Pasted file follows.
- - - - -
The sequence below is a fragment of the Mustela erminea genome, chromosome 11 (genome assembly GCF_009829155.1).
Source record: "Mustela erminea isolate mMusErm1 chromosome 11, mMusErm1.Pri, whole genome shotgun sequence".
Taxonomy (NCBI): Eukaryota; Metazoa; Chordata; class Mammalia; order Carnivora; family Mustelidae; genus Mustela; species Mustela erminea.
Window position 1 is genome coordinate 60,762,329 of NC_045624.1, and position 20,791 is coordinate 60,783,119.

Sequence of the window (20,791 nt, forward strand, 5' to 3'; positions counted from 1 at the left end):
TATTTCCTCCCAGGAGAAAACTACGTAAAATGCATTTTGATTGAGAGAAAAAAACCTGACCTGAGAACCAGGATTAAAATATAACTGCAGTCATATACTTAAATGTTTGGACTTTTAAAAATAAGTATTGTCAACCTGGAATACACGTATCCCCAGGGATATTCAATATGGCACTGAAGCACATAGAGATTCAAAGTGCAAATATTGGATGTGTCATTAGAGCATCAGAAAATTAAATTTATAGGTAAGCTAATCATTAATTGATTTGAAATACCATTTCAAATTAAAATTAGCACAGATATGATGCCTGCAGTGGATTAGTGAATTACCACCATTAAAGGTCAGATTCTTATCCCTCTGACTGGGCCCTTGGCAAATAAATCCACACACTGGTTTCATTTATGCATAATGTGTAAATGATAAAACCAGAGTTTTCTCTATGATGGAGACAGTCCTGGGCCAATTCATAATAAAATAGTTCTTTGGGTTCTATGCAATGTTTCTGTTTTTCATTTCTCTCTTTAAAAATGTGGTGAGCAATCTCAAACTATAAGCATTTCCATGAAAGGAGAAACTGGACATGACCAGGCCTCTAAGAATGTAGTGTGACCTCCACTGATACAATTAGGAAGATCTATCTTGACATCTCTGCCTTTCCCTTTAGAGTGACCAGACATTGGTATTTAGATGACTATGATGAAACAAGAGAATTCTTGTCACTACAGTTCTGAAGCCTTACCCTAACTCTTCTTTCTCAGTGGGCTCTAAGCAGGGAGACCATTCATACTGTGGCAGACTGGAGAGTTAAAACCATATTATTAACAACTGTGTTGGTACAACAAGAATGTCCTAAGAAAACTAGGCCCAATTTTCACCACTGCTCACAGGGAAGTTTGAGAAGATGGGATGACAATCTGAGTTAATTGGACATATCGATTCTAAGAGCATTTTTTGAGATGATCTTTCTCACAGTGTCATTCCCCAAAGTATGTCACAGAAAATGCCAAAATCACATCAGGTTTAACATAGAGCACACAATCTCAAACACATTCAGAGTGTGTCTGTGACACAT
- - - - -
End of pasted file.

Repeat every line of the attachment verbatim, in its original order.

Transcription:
The sequence below is a fragment of the Mustela erminea genome, chromosome 11 (genome assembly GCF_009829155.1).
Source record: "Mustela erminea isolate mMusErm1 chromosome 11, mMusErm1.Pri, whole genome shotgun sequence".
Taxonomy (NCBI): Eukaryota; Metazoa; Chordata; class Mammalia; order Carnivora; family Mustelidae; genus Mustela; species Mustela erminea.
Window position 1 is genome coordinate 60,762,329 of NC_045624.1, and position 20,791 is coordinate 60,783,119.

Sequence of the window (20,791 nt, forward strand, 5' to 3'; positions counted from 1 at the left end):
TATTTCCTCCCAGGAGAAAACTACGTAAAATGCATTTTGATTGAGAGAAAAAAACCTGACCTGAGAACCAGGATTAAAATATAACTGCAGTCATATACTTAAATGTTTGGACTTTTAAAAATAAGTATTGTCAACCTGGAATACACGTATCCCCAGGGATATTCAATATGGCACTGAAGCACATAGAGATTCAAAGTGCAAATATTGGATGTGTCATTAGAGCATCAGAAAATTAAATTTATAGGTAAGCTAATCATTAATTGATTTGAAATACCATTTCAAATTAAAATTAGCACAGATATGATGCCTGCAGTGGATTAGTGAATTACCACCATTAAAGGTCAGATTCTTATCCCTCTGACTGGGCCCTTGGCAAATAAATCCACACACTGGTTTCATTTATGCATAATGTGTAAATGATAAAACCAGAGTTTTCTCTATGATGGAGACAGTCCTGGGCCAATTCATAATAAAATAGTTCTTTGGGTTCTATGCAATGTTTCTGTTTTTCATTTCTCTCTTTAAAAATGTGGTGAGCAATCTCAAACTATAAGCATTTCCATGAAAGGAGAAACTGGACATGACCAGGCCTCTAAGAATGTAGTGTGACCTCCACTGATACAATTAGGAAGATCTATCTTGACATCTCTGCCTTTCCCTTTAGAGTGACCAGACATTGGTATTTAGATGACTATGATGAAACAAGAGAATTCTTGTCACTACAGTTCTGAAGCCTTACCCTAACTCTTCTTTCTCAGTGGGCTCTAAGCAGGGAGACCATTCATACTGTGGCAGACTGGAGAGTTAAAACCATATTATTAACAACTGTGTTGGTACAACAAGAATGTCCTAAGAAAACTAGGCCCAATTTTCACCACTGCTCACAGGGAAGTTTGAGAAGATGGGATGACAATCTGAGTTAATTGGACATATCGATTCTAAGAGCATTTTTTGAGATGATCTTTCTCACAGTGTCATTCCCCAAAGTATGTCACAGAAAATGCCAAAATCACATCAGGTTTAACATAGAGCACACAATCTCAAACACATTCAGAGTGTGTCTGTGACACAT